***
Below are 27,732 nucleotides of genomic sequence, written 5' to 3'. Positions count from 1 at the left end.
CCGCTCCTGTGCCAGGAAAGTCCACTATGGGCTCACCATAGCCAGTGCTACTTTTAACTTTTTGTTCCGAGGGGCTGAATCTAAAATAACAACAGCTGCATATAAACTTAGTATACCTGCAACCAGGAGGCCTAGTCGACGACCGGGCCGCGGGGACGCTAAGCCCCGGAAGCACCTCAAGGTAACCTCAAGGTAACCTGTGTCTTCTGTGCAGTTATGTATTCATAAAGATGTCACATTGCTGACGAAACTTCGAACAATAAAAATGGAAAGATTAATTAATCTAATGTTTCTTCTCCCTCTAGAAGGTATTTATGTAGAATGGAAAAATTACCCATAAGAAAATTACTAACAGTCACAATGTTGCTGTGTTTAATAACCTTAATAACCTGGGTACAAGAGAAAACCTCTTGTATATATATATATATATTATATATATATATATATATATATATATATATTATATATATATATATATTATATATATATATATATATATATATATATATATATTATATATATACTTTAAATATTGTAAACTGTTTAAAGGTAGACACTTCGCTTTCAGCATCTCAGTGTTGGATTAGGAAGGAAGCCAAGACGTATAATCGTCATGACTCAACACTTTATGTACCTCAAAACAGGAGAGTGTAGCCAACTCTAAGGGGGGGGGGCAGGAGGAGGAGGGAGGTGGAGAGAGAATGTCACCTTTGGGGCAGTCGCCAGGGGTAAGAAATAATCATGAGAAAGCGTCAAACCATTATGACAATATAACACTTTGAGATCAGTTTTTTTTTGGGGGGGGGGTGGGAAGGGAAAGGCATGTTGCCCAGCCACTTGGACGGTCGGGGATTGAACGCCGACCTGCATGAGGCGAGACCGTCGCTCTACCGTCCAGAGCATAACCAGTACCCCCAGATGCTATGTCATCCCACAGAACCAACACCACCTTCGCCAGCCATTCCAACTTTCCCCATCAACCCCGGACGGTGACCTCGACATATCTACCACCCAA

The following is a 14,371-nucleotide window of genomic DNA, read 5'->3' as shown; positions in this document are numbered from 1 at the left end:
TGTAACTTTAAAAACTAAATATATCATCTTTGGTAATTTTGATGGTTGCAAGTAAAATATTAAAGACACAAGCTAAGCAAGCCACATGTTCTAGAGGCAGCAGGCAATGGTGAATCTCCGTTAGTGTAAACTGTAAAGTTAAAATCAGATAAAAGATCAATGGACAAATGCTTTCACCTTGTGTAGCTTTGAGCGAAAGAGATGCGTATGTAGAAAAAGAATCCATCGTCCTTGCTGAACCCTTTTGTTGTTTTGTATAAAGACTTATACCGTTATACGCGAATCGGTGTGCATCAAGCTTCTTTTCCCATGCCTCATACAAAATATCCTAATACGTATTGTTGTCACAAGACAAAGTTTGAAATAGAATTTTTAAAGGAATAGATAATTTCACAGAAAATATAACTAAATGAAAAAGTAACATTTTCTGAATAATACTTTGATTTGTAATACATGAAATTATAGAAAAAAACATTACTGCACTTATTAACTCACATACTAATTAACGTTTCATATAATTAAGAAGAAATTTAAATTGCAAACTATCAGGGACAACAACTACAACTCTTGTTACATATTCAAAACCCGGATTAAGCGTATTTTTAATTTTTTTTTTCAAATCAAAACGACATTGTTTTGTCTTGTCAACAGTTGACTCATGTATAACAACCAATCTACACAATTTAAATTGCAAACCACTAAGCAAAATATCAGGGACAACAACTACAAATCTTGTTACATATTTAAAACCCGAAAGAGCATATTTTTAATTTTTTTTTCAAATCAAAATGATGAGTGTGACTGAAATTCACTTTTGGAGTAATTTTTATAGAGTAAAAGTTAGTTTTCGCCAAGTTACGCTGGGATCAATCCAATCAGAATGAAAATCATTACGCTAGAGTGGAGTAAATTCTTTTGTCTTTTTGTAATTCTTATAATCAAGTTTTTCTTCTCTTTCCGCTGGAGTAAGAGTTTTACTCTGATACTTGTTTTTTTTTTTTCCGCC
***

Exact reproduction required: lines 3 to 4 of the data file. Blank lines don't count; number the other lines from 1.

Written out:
The following is a 14,371-nucleotide window of genomic DNA, read 5'->3' as shown; positions in this document are numbered from 1 at the left end:
TGTAACTTTAAAAACTAAATATATCATCTTTGGTAATTTTGATGGTTGCAAGTAAAATATTAAAGACACAAGCTAAGCAAGCCACATGTTCTAGAGGCAGCAGGCAATGGTGAATCTCCGTTAGTGTAAACTGTAAAGTTAAAATCAGATAAAAGATCAATGGACAAATGCTTTCACCTTGTGTAGCTTTGAGCGAAAGAGATGCGTATGTAGAAAAAGAATCCATCGTCCTTGCTGAACCCTTTTGTTGTTTTGTATAAAGACTTATACCGTTATACGCGAATCGGTGTGCATCAAGCTTCTTTTCCCATGCCTCATACAAAATATCCTAATACGTATTGTTGTCACAAGACAAAGTTTGAAATAGAATTTTTAAAGGAATAGATAATTTCACAGAAAATATAACTAAATGAAAAAGTAACATTTTCTGAATAATACTTTGATTTGTAATACATGAAATTATAGAAAAAAACATTACTGCACTTATTAACTCACATACTAATTAACGTTTCATATAATTAAGAAGAAATTTAAATTGCAAACTATCAGGGACAACAACTACAACTCTTGTTACATATTCAAAACCCGGATTAAGCGTATTTTTAATTTTTTTTTTCAAATCAAAACGACATTGTTTTGTCTTGTCAACAGTTGACTCATGTATAACAACCAATCTACACAATTTAAATTGCAAACCACTAAGCAAAATATCAGGGACAACAACTACAAATCTTGTTACATATTTAAAACCCGAAAGAGCATATTTTTAATTTTTTTTTCAAATCAAAATGATGAGTGTGACTGAAATTCACTTTTGGAGTAATTTTTATAGAGTAAAAGTTAGTTTTCGCCAAGTTACGCTGGGATCAATCCAATCAGAATGAAAATCATTACGCTAGAGTGGAGTAAATTCTTTTGTCTTTTTGTAATTCTTATAATCAAGTTTTTCTTCTCTTTCCGCTGGAGTAAGAGTTTTACTCTGATACTTGTTTTTTTTTTTTCCGCC